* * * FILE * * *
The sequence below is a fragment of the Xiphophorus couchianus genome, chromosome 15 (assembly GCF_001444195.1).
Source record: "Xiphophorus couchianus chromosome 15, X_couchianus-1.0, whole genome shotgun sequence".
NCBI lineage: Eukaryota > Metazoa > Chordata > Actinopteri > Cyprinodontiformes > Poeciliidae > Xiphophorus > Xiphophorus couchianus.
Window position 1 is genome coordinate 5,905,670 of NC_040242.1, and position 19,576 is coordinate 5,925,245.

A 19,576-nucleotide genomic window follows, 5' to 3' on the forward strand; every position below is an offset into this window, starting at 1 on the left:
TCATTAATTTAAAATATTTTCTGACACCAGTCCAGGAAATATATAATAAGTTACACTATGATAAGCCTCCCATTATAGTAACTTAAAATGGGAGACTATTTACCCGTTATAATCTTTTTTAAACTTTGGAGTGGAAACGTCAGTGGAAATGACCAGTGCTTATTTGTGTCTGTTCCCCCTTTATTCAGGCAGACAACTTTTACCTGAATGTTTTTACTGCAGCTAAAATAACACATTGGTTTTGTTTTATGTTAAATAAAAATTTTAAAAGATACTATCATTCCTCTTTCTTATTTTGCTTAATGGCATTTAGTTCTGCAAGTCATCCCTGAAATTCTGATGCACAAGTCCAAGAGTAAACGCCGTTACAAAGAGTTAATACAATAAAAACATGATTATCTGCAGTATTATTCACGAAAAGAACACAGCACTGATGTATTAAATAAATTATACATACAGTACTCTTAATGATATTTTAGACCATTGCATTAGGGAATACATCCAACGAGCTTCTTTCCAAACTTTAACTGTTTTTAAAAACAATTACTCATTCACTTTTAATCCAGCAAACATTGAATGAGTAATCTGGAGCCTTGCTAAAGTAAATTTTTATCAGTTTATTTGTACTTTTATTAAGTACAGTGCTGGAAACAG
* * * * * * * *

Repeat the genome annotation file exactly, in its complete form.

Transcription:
The sequence below is a fragment of the Xiphophorus couchianus genome, chromosome 15 (assembly GCF_001444195.1).
Source record: "Xiphophorus couchianus chromosome 15, X_couchianus-1.0, whole genome shotgun sequence".
NCBI lineage: Eukaryota > Metazoa > Chordata > Actinopteri > Cyprinodontiformes > Poeciliidae > Xiphophorus > Xiphophorus couchianus.
Window position 1 is genome coordinate 5,905,670 of NC_040242.1, and position 19,576 is coordinate 5,925,245.

A 19,576-nucleotide genomic window follows, 5' to 3' on the forward strand; every position below is an offset into this window, starting at 1 on the left:
TCATTAATTTAAAATATTTTCTGACACCAGTCCAGGAAATATATAATAAGTTACACTATGATAAGCCTCCCATTATAGTAACTTAAAATGGGAGACTATTTACCCGTTATAATCTTTTTTAAACTTTGGAGTGGAAACGTCAGTGGAAATGACCAGTGCTTATTTGTGTCTGTTCCCCCTTTATTCAGGCAGACAACTTTTACCTGAATGTTTTTACTGCAGCTAAAATAACACATTGGTTTTGTTTTATGTTAAATAAAAATTTTAAAAGATACTATCATTCCTCTTTCTTATTTTGCTTAATGGCATTTAGTTCTGCAAGTCATCCCTGAAATTCTGATGCACAAGTCCAAGAGTAAACGCCGTTACAAAGAGTTAATACAATAAAAACATGATTATCTGCAGTATTATTCACGAAAAGAACACAGCACTGATGTATTAAATAAATTATACATACAGTACTCTTAATGATATTTTAGACCATTGCATTAGGGAATACATCCAACGAGCTTCTTTCCAAACTTTAACTGTTTTTAAAAACAATTACTCATTCACTTTTAATCCAGCAAACATTGAATGAGTAATCTGGAGCCTTGCTAAAGTAAATTTTTATCAGTTTATTTGTACTTTTATTAAGTACAGTGCTGGAAACAG